Android’s growing popularity has clearly had a positive effect on the quantity and quality of goods in Google’s app market. Even though about 80 % of new smartphones is being run on Android for the sake of vastly larger theoretical customer base- this isn’t working anymore.
Here’s the thing: “Android’s Gain Has Not Been IOS‘s Loss”.
iPhone users are pretty much assume that any major app that wouldn’t be nixed by Apple’s App Store policies will offer future updates at least as early as anyone else.
• Whereas, in case of Android phone, you’ll get most major apps but there are exceptions.
A few factors which help explain why iOS keeps its app edge or in other words why Android app developers give up so easily:
Attractive: There are plenty of stats saying that iOS users are more app-happy and free-spending than Android users. That makes iOS a more attractive market despite the fewer bodies.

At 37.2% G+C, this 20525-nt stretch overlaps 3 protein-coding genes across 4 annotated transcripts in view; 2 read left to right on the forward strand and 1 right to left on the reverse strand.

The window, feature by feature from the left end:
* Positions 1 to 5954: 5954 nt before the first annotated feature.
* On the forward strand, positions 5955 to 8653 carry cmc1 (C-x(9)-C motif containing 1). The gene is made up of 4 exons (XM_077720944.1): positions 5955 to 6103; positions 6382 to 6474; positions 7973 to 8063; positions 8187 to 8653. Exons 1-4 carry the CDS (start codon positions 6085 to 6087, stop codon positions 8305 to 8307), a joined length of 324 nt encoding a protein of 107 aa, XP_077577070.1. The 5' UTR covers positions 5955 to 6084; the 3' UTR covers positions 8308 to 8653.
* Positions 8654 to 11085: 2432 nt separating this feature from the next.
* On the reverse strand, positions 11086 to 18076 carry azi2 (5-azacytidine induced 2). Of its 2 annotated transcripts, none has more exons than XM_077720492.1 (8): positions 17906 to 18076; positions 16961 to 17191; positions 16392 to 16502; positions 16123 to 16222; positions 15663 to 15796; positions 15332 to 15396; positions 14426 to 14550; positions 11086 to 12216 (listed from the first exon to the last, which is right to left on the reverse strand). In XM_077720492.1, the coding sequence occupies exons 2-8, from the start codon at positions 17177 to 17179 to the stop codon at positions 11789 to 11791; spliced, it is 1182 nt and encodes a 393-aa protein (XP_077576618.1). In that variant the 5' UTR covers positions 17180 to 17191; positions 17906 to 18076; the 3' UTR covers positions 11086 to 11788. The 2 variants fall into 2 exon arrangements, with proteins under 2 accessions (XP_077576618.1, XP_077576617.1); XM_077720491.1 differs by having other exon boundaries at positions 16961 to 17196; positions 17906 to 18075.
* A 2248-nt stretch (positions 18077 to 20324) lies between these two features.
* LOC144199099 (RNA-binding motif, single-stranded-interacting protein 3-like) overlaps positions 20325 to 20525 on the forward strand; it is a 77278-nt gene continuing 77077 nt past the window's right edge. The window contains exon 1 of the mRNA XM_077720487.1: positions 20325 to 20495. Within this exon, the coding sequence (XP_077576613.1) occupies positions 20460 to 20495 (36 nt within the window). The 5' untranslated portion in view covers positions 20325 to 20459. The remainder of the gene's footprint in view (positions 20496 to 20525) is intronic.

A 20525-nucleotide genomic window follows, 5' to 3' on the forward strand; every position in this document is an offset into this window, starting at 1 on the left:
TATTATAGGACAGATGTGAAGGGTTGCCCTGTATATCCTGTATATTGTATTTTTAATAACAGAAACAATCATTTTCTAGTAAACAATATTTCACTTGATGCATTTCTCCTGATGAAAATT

Supporting Multiple Platforms Is Tough: Many interesting apps come from tiny start-ups that pretty much don’t have the option of releasing two ambitious pieces of software simultaneously. This makes it much tougher for Android to have a shot at pulling even with iOS.
Developing for Android is a hassle: One obstacle in Android app development is the challenge of supporting a bevy of devices from different manufacturers and running different variants of the operating system.
Android Versions Aren’t Quick: What if the second platform a developer supports is the iPad? As in like the e-mail app Mailbox which was originated on the iPhone but later arrived in a version nicely rethought for the iPad’s larger display. Later, after a year or so, even an Android version came as a to-do list item for Mailbox’s creators.
In the U.S., Android isn’t the runaway market-share champ. For instance, Android has 51.5 percent share and iOS has 41.8 percent. This inconvenient truth for anyone who argues that Apple’s operating system is on an inexorable march towards irrelevance.